Mahmoud Ahmadinejad and the Globally Protected Marks List (GPML)

At first blush, Mahmoud Ahmadinejad and the Globally Protected Marks List (GPML) do not seem to have anything in common. The first is a politician of debated repute that is seeking to quell disputes over the legitimacy of his election. The second is a recommendation that seeks to protect trademark owners and consumers from an explosion of infringement and source confusion that could be wrought by the introduction of new Top-Level Domains (TLDs). However, upon a closer analysis, they do share one common flaw: both have arguably failed to appropriately prioritize the right to free speech... more»

Advocating for Domain Name Registry-Registrar Separation

.ORG, The Public Interest Registry has, since its inception, advocated for policies designed to reflect the public interest, namely of fair and open competition that benefits not only .ORG, but all Internet users. ICANN is now faced with a critically important decision on whether to remove the trusted and proven safeguards that prevent domain name registrars from owning and operating domain name registries. Because of its concern for end users, support for the success for new Top-Level Domains (TLDs), and strong belief in the benefits of fair competition, .ORG vigorously opposes removing these critical safeguards and strongly supports registry-registrar separation... more»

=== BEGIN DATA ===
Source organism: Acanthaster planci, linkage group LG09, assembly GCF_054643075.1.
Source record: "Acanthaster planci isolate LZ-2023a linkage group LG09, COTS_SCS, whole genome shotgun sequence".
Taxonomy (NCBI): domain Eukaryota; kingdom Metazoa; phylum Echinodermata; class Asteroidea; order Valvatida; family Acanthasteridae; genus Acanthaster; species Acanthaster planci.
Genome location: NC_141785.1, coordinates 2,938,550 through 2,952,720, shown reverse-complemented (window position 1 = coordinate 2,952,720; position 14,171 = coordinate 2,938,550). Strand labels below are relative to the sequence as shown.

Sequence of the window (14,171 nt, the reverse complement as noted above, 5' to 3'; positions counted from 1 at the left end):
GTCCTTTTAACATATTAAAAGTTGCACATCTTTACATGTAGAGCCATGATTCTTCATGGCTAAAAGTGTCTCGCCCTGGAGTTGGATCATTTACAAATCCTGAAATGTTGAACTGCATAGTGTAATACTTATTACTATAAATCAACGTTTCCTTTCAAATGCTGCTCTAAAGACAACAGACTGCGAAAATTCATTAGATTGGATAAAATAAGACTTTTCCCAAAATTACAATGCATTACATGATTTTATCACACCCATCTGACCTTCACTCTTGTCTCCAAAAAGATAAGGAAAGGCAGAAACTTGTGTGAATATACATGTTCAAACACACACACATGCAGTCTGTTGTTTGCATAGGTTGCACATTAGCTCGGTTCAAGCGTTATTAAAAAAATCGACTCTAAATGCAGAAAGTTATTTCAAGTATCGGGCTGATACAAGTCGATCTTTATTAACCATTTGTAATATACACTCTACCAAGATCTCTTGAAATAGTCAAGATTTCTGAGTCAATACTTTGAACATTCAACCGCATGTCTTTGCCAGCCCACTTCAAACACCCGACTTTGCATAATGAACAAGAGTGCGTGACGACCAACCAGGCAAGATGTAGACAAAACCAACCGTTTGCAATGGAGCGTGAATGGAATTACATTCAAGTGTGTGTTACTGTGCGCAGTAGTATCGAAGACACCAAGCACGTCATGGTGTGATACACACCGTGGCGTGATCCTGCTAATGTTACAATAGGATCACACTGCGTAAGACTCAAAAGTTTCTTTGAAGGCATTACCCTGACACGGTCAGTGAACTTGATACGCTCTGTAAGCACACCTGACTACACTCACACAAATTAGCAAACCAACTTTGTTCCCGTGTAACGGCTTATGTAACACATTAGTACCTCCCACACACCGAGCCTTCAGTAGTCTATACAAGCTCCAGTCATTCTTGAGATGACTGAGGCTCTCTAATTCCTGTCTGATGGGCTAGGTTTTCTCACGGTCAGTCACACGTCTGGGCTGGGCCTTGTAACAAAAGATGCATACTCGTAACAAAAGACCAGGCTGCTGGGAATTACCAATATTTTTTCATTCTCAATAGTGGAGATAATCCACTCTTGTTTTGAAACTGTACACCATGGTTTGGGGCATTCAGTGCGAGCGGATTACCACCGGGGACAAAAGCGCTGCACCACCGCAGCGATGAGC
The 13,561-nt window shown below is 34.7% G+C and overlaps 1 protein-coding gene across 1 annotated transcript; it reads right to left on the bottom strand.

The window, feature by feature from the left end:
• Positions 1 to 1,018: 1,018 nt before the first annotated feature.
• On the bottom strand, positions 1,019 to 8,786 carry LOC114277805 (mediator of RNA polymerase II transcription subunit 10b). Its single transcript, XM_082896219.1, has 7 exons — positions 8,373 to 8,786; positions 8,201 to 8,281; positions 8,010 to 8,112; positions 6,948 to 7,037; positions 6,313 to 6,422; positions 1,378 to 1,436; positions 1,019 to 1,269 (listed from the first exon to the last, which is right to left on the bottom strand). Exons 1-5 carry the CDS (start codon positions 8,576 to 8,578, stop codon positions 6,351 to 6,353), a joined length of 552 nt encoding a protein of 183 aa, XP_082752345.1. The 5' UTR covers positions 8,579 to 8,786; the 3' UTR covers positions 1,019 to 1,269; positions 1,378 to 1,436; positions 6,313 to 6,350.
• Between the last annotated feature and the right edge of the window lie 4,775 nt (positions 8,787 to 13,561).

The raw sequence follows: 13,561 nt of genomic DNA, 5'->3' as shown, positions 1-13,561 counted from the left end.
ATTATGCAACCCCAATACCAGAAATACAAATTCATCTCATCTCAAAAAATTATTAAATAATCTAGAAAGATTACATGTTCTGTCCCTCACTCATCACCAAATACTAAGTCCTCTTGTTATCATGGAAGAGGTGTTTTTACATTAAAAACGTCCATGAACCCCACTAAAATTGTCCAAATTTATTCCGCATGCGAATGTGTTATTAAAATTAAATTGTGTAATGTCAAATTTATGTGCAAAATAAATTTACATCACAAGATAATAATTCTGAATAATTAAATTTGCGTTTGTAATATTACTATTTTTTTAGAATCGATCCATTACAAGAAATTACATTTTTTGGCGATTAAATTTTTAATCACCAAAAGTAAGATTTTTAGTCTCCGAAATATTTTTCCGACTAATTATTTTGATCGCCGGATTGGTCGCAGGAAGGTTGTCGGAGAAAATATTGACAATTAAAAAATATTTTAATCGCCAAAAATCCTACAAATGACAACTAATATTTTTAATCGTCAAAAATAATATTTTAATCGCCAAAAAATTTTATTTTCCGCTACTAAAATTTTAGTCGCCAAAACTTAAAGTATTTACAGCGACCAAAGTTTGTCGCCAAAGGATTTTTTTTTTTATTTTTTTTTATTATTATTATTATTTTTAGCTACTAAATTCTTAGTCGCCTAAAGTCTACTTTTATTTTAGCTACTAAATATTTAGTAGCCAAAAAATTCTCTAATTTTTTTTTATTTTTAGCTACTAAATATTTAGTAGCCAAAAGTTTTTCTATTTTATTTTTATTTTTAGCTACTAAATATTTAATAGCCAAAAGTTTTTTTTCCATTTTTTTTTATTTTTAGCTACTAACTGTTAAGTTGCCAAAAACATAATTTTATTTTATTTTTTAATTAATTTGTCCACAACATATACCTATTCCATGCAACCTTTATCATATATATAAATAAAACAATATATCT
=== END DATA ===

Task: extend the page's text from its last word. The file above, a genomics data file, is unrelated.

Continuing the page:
Digital Britain in Summary: Taxes for an Insufficient Network Lacking a Broader Vision

Lord Carter's Digital Britain report contains few surprises given that its essential thrust has been much discussed during the past six months. What remains unequivocal is that the report and its (political) backers trumpet a national broadband network which promises to deliver an insufficient network. It also lacks a broader vision... more»

No Honor Among Thieves on the Internet

Apple's Wordwide Developers Conference may have just ended, but already, the conference release of Mac's OS X 10.6 — a beta build previewed for developers — has been leaked onto torrent sites. It borders on irony: for years, Mac lovers have touted the superior security of the Mac operating system over Windows, but earlier this year, it was torrent sites — the very sites where OS X 10.6 is now being freely copied — that caused more than 25,000 Mac users to fall victim to the iServices Trojan. Some Macs never learn. more»

EU Throws Down Gauntlet to ICANN